The president of the New Community College of Baltimore...

May 28, 1991|By Melody Simmons | Melody Simmons,Evening Sun Staff

The president of the New Community College of Baltimore says the school is experiencing growing pains as administrators set a course for the future.

President James Tschechtelin has presented a report to the Maryland Higher Education Commission that includes an update the college's new programs and initiatives and the progress of building renovation work at the two campuses. The report also reveals that the college received $402,000 in private grants for academic improvements.

NCCB was operated by the city until last July, when the state took control of the college. MHEC ordered the takeover after determining that the college was not attracting enough students and was offering outdated programs.

Tschechtelin was put in charge of a three-year effort to improve the college's curriculum, faculty and supporting staff. The report said administrators are reviewing all positions at the college, a practice that has created an "attitude" problem among some employees.

"This will change the culture of the campus," Tschechtelin said of the overhaul. "The college has a history of combat and confrontation that led to fatigue and dropout. We have 350 people employed here and many have been with NCCB for a long time. Establishing a new order is never easy."

The legislature ordered the name to be changed from the Community College of Baltimore to the New Community College of Baltimore and promised to pump $2 million into the college's budget for building and academic enhancements.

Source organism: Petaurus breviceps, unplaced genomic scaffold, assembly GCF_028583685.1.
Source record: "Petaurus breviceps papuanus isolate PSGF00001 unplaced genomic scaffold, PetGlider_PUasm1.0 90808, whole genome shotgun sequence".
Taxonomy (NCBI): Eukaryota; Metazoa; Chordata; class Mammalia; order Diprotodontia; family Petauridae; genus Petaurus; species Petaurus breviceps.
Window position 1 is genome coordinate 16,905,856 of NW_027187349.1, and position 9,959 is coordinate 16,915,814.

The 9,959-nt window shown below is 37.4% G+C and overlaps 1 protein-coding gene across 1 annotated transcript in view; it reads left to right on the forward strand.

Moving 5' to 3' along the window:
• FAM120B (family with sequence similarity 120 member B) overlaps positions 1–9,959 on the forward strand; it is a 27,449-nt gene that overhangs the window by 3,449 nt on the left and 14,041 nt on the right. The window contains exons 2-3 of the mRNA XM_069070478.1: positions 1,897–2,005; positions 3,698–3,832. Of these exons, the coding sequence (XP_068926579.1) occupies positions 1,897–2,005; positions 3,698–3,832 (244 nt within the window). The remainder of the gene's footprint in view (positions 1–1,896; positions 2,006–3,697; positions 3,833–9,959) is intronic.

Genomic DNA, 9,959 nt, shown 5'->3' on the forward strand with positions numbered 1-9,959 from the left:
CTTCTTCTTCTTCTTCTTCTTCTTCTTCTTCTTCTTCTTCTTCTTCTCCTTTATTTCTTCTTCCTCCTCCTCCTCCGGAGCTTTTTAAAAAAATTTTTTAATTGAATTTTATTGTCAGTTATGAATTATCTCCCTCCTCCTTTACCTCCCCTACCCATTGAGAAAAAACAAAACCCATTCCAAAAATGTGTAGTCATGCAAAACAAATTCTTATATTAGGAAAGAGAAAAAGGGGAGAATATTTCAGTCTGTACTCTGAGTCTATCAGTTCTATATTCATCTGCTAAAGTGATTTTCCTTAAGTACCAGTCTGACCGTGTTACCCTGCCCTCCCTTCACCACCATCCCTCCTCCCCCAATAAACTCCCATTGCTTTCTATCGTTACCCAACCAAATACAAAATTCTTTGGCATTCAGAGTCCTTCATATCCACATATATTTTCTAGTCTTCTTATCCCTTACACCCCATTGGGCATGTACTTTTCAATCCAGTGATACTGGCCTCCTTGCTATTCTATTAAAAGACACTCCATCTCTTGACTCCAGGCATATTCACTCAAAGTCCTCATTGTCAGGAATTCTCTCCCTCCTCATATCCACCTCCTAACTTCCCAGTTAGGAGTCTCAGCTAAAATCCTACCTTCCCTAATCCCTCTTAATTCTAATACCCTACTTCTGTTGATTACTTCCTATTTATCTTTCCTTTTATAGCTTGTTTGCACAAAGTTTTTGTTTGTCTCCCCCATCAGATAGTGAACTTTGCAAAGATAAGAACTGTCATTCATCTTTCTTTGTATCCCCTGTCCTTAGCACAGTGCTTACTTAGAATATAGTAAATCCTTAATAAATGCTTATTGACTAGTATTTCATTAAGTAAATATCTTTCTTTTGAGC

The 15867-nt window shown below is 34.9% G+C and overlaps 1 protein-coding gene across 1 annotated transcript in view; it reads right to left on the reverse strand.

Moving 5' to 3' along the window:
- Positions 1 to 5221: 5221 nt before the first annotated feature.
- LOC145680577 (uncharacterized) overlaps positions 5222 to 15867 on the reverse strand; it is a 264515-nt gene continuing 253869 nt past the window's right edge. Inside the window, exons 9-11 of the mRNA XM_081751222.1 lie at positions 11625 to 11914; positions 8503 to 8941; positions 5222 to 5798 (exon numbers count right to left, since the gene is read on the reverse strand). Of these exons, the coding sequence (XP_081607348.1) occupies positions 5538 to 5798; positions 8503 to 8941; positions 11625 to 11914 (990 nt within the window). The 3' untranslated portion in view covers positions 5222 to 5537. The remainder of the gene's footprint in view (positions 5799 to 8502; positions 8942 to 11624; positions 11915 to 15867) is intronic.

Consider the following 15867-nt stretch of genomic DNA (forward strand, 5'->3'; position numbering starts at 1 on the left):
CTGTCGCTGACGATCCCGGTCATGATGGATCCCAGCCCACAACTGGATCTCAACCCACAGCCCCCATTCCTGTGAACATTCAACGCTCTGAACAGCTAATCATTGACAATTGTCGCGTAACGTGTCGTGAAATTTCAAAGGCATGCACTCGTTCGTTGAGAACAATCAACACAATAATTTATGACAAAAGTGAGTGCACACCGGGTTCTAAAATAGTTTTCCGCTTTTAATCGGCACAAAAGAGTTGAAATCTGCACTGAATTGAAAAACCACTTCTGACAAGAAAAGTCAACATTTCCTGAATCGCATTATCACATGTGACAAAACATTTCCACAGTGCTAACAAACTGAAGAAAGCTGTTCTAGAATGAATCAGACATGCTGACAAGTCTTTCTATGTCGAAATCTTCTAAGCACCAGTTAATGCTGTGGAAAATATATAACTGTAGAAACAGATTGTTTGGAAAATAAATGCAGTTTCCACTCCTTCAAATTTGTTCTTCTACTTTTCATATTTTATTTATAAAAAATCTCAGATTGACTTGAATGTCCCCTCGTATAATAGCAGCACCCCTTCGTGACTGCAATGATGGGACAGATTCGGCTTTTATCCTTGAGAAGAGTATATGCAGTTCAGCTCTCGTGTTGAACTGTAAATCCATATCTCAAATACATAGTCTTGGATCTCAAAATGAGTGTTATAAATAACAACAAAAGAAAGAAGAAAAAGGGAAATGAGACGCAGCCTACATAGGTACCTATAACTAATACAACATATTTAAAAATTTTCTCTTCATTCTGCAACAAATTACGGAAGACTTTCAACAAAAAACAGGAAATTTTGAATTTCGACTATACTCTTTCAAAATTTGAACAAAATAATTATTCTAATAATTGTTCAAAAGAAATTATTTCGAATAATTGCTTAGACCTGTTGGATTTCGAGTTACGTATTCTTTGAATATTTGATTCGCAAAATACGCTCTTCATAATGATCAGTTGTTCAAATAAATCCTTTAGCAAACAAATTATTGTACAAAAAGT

But this year's state fiscal crisis forced the college to cut its budget. Some programs have been cut, 16 employees have been dismissed and a hiring freeze was put into effect.

Nevertheless, "the flowers are starting to bloom," Tschechtelin said.

The president's progress report states that NCCB has held tuition to $35 per credit hour and increased enrollment by 4 percent, or 202 students, over the 1990 enrollment. Retention of students is a primary goal along with sharpening academic programs to respond to the economic needs of city businesses.

The college also is working closely with city high schools so that students can attend college-preparation courses at NCCB.

The report also states that college administrators are investigating whether to lease some of the college's Inner Harbor real estate to a developer who would construct a multipurpose tower that would include classrooms for NCCB. Renovation of the college's buildings at the harbor and Liberty Road campuses is under way.

A formal blueprint for the organization and responsibilities of NCCB is to be presented by Tschechtelin to state legislators and MHEC on Oct. 31. That plan will expand on the college's new goals of offering community service programs and continuing education courses.

NCCB experiencing growing pains, its president says

College president outlines progress of overhaul under three-year plan.

Baltimore Sun Articles
Please note the green-lined linked article text has been applied commercially without any involvement from our newsroom editors, reporters or any other editorial staff.